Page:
Carried to a 12-hour service at South Dakota's Little Wound High School, the smell of burning sage, sweetgrass and cedar wafted through the air as a spiritual cleansing and healing, honouring the 72-year-old chief.
'Prayers were offered outside with a drum and honor songs, then he was escorted in with his wife, Pearl and all his children and grandchildren,' Mean's sister-in-law Natalie Hand told Indian Country Today. 'The ceremony will go on into the night. After that, his family and close relatives among the Oglalas will be carrying his ashes up to the Black Hills and scattering his ashes at Yellow Thunder Camp.'
Russell Means Farewell: Son Cradles His Father on Final Journey
The 12-hour service was attended by more than 1,000 family members, friends and supporters. The ceremony was led by Sundance Chief Leonard Crow Dog, who was with Means when he walked on. He said Means’ soul would travel over four days to the spirit realm, known in Lakota tradition as Happy Hunting Grounds.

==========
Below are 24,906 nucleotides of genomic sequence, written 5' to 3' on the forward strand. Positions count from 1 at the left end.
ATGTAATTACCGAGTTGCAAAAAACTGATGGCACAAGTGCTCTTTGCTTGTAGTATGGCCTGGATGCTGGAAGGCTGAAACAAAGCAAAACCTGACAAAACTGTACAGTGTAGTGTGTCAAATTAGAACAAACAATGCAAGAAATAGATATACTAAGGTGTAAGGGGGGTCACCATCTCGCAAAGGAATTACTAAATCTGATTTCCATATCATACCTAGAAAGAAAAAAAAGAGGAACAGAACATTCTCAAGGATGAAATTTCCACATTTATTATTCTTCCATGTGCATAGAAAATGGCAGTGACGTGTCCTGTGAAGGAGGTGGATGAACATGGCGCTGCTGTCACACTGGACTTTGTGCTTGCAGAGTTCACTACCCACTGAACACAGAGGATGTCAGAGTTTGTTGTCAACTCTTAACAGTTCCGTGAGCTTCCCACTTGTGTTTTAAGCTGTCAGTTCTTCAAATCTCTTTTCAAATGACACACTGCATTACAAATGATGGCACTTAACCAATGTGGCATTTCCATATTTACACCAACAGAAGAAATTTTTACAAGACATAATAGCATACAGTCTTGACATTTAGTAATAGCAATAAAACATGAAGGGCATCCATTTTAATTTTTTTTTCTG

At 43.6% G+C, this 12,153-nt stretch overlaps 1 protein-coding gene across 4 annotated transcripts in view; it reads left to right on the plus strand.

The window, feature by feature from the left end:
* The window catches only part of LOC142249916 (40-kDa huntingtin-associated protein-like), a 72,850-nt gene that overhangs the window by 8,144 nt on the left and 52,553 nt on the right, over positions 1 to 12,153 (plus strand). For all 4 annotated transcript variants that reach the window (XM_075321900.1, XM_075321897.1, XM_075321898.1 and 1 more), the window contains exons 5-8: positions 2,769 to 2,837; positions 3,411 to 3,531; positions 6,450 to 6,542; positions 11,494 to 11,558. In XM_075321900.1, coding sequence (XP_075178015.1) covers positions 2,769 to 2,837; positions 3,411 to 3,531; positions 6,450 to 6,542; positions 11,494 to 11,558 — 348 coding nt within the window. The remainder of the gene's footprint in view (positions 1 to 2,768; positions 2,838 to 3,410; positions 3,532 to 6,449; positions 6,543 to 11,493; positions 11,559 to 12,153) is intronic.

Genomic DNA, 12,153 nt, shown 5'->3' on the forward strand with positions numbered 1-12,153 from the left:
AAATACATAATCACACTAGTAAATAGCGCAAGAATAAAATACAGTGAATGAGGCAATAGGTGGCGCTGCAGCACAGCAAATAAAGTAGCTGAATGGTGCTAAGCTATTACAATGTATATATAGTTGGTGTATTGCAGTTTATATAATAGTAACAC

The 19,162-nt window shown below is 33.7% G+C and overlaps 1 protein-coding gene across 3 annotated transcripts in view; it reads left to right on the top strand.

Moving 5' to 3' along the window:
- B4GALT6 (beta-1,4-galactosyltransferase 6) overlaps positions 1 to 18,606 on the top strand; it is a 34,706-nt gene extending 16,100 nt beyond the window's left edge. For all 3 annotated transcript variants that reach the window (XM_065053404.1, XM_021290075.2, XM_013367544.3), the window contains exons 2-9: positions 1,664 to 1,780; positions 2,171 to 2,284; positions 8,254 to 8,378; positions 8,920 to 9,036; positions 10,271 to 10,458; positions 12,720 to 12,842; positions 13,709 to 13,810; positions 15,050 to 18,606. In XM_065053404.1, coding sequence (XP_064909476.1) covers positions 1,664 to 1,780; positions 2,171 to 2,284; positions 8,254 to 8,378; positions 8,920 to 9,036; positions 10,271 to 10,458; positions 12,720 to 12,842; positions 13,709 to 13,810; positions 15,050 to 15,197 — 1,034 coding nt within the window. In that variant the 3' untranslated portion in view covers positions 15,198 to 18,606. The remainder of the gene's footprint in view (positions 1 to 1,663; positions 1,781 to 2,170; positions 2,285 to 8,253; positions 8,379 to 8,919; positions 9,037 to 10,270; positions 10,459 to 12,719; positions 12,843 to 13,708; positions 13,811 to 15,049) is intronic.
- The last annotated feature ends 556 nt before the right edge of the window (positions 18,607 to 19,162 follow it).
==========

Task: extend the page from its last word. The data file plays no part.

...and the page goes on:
Below: "Tatanka Means, a son of Russell Means, carries the urn with Means' ashes into Little Wound High School in Kyle, South Dakota on October 24." (Aaron Rosenblatt/Rapid City Journal)